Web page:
With the election of Barack Obama as the 44th President of the United States and with the Democrats gaining seats in the House and Senate, some changes in employment law, including wage and hour law, could be coming in the next four years. Some changes that are reasonably foreseeable:
- Minimum Wage. Though the federal minimum has been increased in recent years, and moves to $7.25 per hour in 2009, greater increases in the federal minimum wage could follow.
- Sick Leave. The Obama administration is expected to push for new legislation requiring employers to provide at least seven days of annual paid sick leave to employees.
- Family and Medical Leave. The Obama administration is expected to expand the FMLA to cover more workers, including those employed by smaller firms (20-25 employees), and to cover a broader range of causes for leave.
- Equal Pay. Though Senate Republicans filibustered the Lilly Ledbetter Fair Pay Act of 2007, intended to overturn the Ledbetter v. Goodyear Tire & Rubber Co. (2007) 550 U.S. ___, 127 S.Ct. 2162, 167 L.Ed.2d 982, decision, the Democrats will take up the cause again in 2009. The 5-4 opinion severely curtailed an employee's right to recover Title VII wage claims for violations of the Equal Pay Act. The losing plaintiff, Lilly Ledbetter, spoke at the Democratic National Convention.
- NLRB/NLRA: Union membership is below ten percent. That could change with the passage of the Employee Free Choice Act, the RESPECT Act, and the Public Safety Employer-Employee Cooperation Act. President Obama's appointees to the National Labor Relations Board are likely to be much more protective of unions and employees than the appointees of President Bush, who tended to favor management and employers.
- Executive compensation. Expect more executive compensation limitations, particularly in any future bailout legislation, including clawback provisions and bans prohibiting golden parachutes. Current restrictions are vague, prospective and limited in scope. Stronger regulations with more detailed limitations and a broader scope affecting existing contracts could pass.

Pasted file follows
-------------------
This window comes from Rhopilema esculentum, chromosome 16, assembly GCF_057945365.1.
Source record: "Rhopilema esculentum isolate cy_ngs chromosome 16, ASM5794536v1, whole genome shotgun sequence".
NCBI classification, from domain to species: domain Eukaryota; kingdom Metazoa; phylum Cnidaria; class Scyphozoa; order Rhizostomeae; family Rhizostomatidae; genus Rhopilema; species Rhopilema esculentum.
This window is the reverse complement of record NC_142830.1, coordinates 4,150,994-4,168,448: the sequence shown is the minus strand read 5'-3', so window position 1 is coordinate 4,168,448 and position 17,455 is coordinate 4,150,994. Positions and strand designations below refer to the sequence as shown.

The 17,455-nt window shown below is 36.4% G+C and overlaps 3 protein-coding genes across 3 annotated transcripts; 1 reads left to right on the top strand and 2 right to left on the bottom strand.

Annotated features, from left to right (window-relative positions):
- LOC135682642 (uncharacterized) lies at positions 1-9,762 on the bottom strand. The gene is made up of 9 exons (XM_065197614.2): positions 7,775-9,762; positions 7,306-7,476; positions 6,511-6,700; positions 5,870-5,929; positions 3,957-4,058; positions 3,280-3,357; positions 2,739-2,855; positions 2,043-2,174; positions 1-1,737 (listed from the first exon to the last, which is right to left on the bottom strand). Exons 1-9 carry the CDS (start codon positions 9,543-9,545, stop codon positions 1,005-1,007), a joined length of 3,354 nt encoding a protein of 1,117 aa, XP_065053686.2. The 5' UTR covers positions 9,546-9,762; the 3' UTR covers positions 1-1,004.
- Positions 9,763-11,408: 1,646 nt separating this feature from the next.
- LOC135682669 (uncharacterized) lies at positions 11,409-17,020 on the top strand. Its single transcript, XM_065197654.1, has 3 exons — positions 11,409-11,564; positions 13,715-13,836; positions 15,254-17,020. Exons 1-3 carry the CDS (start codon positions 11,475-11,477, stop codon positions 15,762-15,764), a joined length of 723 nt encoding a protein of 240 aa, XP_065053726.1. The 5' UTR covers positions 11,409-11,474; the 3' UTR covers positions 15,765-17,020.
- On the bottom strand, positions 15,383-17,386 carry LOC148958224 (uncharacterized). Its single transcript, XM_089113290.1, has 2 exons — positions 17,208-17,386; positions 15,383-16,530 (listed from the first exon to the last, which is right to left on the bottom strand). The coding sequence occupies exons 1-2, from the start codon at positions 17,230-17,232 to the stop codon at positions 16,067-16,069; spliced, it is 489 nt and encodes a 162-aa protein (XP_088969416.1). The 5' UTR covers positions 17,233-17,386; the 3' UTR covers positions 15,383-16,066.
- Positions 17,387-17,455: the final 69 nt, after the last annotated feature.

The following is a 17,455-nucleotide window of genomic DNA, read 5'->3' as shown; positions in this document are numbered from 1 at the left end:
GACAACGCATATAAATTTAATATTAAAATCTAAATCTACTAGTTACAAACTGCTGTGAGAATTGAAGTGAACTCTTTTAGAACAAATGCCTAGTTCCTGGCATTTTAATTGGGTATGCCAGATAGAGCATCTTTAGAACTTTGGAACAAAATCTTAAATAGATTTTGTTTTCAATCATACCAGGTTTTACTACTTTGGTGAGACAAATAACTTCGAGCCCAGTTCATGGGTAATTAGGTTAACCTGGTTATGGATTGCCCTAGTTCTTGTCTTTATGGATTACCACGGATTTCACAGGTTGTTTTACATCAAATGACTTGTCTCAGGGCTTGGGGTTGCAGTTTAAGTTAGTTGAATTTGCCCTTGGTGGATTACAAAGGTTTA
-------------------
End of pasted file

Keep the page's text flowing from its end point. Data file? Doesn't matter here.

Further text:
- Arbitration. Expect to see a new effort to pass the Arbitration Fairness Act, an amendment to the Federal Arbitration Act in 1925, which would provide new procedures and limitations on pre-dispute mandatory arbitration clauses in consumer and employment contracts.
- ERISA. A key goal of the Obama administration will be the passage of a universal health care plan with guaranteed eligibility, comprehensive benefits, and affordable premiums and co-pays.
- Supreme Court appointments. Barack Obama mentioned Ruth Bader Ginsburg and Stephen Breyer as examples of the kind of justice he would look for to fill vacancies in the SCOTUS. In the next four year, John Paul Stevens, 88, and Ginsburg, 75, are thought to be likely to retire. David Souter, 69, has expressed some interest in leaving Washington and returning to his home state of New Hampshire. Justices Anthony Kennedy and Antonin Scalia are 72 years old.
If you see anything else on the horizon, leave a comment.